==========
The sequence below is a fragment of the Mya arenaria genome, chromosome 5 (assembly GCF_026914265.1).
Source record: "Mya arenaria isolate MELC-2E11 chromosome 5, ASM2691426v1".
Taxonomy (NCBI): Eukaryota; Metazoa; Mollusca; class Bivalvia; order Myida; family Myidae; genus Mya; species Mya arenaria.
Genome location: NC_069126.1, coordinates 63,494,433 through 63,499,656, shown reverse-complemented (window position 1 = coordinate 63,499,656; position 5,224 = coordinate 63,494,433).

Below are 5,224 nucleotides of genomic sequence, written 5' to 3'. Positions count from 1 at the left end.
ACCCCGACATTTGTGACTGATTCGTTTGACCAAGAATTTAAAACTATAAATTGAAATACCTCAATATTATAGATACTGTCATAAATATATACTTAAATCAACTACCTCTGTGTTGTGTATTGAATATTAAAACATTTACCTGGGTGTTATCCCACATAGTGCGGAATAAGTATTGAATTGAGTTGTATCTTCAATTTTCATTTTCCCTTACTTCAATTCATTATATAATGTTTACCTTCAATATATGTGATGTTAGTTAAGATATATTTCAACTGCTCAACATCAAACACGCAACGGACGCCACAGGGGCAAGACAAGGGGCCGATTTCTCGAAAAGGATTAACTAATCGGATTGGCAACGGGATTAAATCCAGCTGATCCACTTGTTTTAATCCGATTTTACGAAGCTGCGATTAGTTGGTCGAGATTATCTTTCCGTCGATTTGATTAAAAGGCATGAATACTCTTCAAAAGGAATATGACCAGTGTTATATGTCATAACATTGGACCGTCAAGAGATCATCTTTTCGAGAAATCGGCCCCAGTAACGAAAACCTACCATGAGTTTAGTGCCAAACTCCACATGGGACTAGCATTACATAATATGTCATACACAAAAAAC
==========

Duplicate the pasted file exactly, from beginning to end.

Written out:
The sequence below is a fragment of the Mya arenaria genome, chromosome 5 (assembly GCF_026914265.1).
Source record: "Mya arenaria isolate MELC-2E11 chromosome 5, ASM2691426v1".
Taxonomy (NCBI): Eukaryota; Metazoa; Mollusca; class Bivalvia; order Myida; family Myidae; genus Mya; species Mya arenaria.
Genome location: NC_069126.1, coordinates 63,494,433 through 63,499,656, shown reverse-complemented (window position 1 = coordinate 63,499,656; position 5,224 = coordinate 63,494,433).

Below are 5,224 nucleotides of genomic sequence, written 5' to 3'. Positions count from 1 at the left end.
ACCCCGACATTTGTGACTGATTCGTTTGACCAAGAATTTAAAACTATAAATTGAAATACCTCAATATTATAGATACTGTCATAAATATATACTTAAATCAACTACCTCTGTGTTGTGTATTGAATATTAAAACATTTACCTGGGTGTTATCCCACATAGTGCGGAATAAGTATTGAATTGAGTTGTATCTTCAATTTTCATTTTCCCTTACTTCAATTCATTATATAATGTTTACCTTCAATATATGTGATGTTAGTTAAGATATATTTCAACTGCTCAACATCAAACACGCAACGGACGCCACAGGGGCAAGACAAGGGGCCGATTTCTCGAAAAGGATTAACTAATCGGATTGGCAACGGGATTAAATCCAGCTGATCCACTTGTTTTAATCCGATTTTACGAAGCTGCGATTAGTTGGTCGAGATTATCTTTCCGTCGATTTGATTAAAAGGCATGAATACTCTTCAAAAGGAATATGACCAGTGTTATATGTCATAACATTGGACCGTCAAGAGATCATCTTTTCGAGAAATCGGCCCCAGTAACGAAAACCTACCATGAGTTTAGTGCCAAACTCCACATGGGACTAGCATTACATAATATGTCATACACAAAAAAC